SYDNEY: Radio generates a higher level of social media interaction with its audience than any other medium in Australia, according to a new report which also highlights the ability of social media to strengthen the relationship between a listener and a station.

AudienScope, a quarterly national online survey of radio behaviour carried out by researcher GfK, is based on responses from 1,250 listeners. The Q3 2014 report found that 61% of radio listeners had interacted with a radio station's social media page during the previous month, but only 52% had done so with a TV page; the proportion dropped to 36% for newspapers and 33% for magazines.

The main reason for taking to social media was to supplement the listening experience with visual material – 44% of respondents wanted to see videos and photos from a radio show.

Reading about or commenting on music-related content was also popular, with 42% doing so, while similar actions around non-music content, such as celebrities or current affairs, were cited by 39%.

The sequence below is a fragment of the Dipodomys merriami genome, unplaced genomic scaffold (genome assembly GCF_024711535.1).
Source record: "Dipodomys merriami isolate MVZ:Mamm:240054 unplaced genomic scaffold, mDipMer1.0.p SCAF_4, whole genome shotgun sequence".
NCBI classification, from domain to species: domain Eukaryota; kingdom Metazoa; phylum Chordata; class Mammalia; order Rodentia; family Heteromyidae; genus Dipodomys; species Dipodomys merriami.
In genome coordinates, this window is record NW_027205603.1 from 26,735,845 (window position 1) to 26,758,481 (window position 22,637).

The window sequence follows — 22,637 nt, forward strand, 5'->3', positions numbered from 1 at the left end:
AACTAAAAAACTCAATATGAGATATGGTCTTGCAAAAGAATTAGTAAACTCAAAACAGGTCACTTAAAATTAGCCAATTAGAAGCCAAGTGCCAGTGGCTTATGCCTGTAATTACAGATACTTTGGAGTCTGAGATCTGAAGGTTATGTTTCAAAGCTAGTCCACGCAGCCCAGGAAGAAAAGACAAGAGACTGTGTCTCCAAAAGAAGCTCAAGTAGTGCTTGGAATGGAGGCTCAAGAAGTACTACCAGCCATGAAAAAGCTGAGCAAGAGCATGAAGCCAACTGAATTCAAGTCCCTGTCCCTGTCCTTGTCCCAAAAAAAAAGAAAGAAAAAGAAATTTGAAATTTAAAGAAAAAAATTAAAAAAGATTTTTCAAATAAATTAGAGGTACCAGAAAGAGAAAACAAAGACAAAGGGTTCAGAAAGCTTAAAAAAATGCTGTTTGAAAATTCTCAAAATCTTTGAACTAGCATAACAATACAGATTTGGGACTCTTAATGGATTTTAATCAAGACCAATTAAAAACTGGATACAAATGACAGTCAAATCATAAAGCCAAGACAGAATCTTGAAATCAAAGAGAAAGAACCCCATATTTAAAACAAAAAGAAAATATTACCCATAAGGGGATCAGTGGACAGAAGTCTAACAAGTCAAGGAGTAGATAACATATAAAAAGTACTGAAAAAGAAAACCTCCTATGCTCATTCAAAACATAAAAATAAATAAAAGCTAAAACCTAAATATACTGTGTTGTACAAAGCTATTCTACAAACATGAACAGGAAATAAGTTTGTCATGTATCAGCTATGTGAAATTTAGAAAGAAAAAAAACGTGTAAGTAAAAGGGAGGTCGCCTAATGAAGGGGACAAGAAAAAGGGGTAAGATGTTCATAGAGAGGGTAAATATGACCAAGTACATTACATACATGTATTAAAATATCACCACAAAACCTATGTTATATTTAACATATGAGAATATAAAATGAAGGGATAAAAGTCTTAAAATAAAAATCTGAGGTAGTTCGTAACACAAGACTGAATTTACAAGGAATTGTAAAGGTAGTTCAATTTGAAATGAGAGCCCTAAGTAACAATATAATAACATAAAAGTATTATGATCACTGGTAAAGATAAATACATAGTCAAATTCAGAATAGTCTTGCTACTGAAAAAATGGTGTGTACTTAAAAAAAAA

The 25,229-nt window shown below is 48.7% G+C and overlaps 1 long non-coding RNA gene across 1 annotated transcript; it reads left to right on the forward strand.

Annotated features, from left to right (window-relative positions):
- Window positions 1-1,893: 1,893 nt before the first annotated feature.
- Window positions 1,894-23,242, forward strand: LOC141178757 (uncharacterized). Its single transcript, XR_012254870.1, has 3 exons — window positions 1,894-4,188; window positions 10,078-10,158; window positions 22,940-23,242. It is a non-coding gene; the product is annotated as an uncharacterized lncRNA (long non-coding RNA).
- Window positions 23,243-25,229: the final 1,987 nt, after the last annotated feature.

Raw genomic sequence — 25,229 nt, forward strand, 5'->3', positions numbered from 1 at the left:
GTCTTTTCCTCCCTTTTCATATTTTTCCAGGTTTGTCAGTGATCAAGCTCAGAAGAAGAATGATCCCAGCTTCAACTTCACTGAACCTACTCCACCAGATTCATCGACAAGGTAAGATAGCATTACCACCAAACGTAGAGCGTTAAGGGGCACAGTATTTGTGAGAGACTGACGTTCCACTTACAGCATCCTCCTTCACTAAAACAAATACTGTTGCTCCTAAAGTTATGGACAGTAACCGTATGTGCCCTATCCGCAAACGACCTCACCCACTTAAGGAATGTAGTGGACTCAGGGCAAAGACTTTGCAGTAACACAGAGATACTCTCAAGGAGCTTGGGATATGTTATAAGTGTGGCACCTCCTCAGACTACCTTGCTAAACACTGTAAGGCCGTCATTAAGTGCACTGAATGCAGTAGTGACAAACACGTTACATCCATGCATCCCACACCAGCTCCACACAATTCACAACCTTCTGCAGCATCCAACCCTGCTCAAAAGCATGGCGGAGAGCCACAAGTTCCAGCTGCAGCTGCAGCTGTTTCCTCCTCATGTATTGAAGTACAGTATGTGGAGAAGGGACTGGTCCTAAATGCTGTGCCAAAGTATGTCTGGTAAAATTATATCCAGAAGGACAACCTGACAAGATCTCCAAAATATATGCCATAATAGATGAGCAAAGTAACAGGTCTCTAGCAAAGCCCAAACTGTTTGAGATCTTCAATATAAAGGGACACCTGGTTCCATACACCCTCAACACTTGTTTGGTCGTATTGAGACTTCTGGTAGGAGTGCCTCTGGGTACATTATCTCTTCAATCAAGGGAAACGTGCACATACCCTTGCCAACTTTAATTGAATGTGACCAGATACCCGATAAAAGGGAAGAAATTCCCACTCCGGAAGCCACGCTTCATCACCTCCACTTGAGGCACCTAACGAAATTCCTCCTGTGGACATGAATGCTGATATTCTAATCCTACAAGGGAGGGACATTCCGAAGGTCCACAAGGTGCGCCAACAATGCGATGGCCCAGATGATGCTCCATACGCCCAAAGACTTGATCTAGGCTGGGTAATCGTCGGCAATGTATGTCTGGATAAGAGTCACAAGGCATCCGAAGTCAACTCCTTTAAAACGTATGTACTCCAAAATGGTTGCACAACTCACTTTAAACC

This engagement resulted in a strengthening in the relationship between listener and station for around half (52%) of those taking part, whether that was talking more to other people about the station or simply spending more time listening to it. 

Unsurprisingly, it was younger listeners – one in three of under-25s – who were most likely to be active on radio's social media pages.

And, in a further finding, reported by Mumbrella, young people were found to be twice as likely as older listeners to be influenced by radio competitions and promotions. "This is something that seems to resonate with younger listeners whether it is a cash giveaway or the opportunity to meet a celebrity or go overseas," said Morten Boyer, general manager of GfK media.

He added that the survey had also sought to discover if there was anything that drove consumers to listen at different parts of the day. "Being entertained was the leading reason in every timeslot that people listened to the radio," he declared.

Data sourced from GfK, Mumbrella; additional content by Warc staff